We have a suggestion for a good place to start.

The federal Real ID Act, passed in 2005, increased the required documentation for issuing driver’s licenses and identification cards, with the goal of thwarting terrorism. But many states, including Oregon, balked at implementing changes because no federal funding was available to cover the additional cost for states to implement.

Since then the federal government has been issuing waivers to Oregon and other states, but has indicated those waives will soon expire and leave card-carrying Oregonians in the lurch by 2020.

The biggest impact will be on those hoping to board a plane, which isn’t allowed without approved identification. In other words, it would take a passport for an Oregon resident to board a flight at PDX - even a domestic one.

Sen. Bill Hansell and Rep. Greg Barreto have presented a bill that would at least put a bandage on the problem, and create a path to solving it in the future.

Senate Bill 374 would allow Oregonians to pay extra to go through the additional steps and obtain a Real ID, while directing the Department of Motor Vehicles to set up a program to provide the enhanced IDs.

In short, it will give Oregonians who want to board a plane but not hassle with a passport the ability to do so, and also push the state closer to making the IDs available to everyone. It’s not perfect - not all Oregonians will be informed and many will be furious when they arrive at security and cannot pass.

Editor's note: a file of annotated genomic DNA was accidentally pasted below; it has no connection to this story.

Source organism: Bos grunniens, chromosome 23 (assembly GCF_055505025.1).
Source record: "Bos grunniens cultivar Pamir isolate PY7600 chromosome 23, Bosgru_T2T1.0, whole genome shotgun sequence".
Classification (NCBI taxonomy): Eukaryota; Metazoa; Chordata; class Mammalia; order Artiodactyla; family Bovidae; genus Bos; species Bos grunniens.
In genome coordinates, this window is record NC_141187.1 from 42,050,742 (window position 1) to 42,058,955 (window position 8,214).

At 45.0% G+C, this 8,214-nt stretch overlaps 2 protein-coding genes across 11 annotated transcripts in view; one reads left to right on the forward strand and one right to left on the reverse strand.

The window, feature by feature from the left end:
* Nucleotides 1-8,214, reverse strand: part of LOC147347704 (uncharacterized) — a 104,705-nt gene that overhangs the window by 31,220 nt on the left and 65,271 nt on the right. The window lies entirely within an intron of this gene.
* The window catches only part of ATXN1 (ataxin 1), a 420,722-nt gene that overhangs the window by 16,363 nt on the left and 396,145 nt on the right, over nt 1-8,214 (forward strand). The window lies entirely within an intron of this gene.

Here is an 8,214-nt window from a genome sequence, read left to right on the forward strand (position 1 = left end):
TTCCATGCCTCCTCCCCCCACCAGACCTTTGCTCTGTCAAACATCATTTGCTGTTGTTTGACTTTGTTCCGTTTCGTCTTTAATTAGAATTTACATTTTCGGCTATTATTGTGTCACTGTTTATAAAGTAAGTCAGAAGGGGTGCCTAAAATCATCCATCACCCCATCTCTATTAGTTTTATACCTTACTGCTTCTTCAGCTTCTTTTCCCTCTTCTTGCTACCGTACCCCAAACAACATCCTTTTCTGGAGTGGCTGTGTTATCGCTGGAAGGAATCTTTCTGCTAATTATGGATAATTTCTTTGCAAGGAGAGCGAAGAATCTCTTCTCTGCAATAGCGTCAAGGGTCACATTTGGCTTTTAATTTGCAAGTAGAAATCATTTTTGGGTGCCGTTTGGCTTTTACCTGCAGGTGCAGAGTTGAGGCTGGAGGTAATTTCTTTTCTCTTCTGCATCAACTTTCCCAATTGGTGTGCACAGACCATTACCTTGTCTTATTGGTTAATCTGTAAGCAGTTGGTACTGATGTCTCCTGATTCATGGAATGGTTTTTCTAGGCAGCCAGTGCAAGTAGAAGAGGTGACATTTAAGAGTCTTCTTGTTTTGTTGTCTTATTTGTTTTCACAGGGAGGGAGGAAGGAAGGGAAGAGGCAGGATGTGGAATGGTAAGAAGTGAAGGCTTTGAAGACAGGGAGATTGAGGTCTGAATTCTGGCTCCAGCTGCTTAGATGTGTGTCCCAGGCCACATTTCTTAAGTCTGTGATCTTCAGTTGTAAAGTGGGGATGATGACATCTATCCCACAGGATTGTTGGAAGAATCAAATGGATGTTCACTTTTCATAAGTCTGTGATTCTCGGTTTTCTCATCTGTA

But it’s better than nothing, and perhaps all our cash-strapped state can afford right now. We hope this bill will be plucked from the mountain of legislation piling up at the Capitol and given thorough consideration.

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The (Albany) Democrat-Herald, Jan. 27, on how the Clean Fuels Program will affect transportation deal:

Will Oregon’s Clean Fuels Program throw a wrench yet again into the Legislature’s ability to approve a transportation package?

That’s how it played out during the 2015 session, when attempts to approve a transportation deal to pay for badly needed improvements to the state’s roads and bridges foundered on Republican objections regarding the fuels program.

The program itself is a well-meaning attempt to reduce the carbon intensity of Oregon’s transportation fuels by 10 percent over the next decade. It’s not clear whether the program will do much to reduce emissions of greenhouse gases, but it’s been estimated that it will increase the price of fuel: Previous estimates say it could cost consumers anywhere from 4 cents to $1 a gallon, although Gov. Kate Brown said Thursday that, thus far, the program has added less than a penny (0.25 cents) to the cost of a gallon of fuel in Oregon. (Remember that the Oregon Environmental Commission has voted to delay enforcement of the mandates until 2018 to allow time to develop cost-containment strategies and to work on other tweaks to the program.)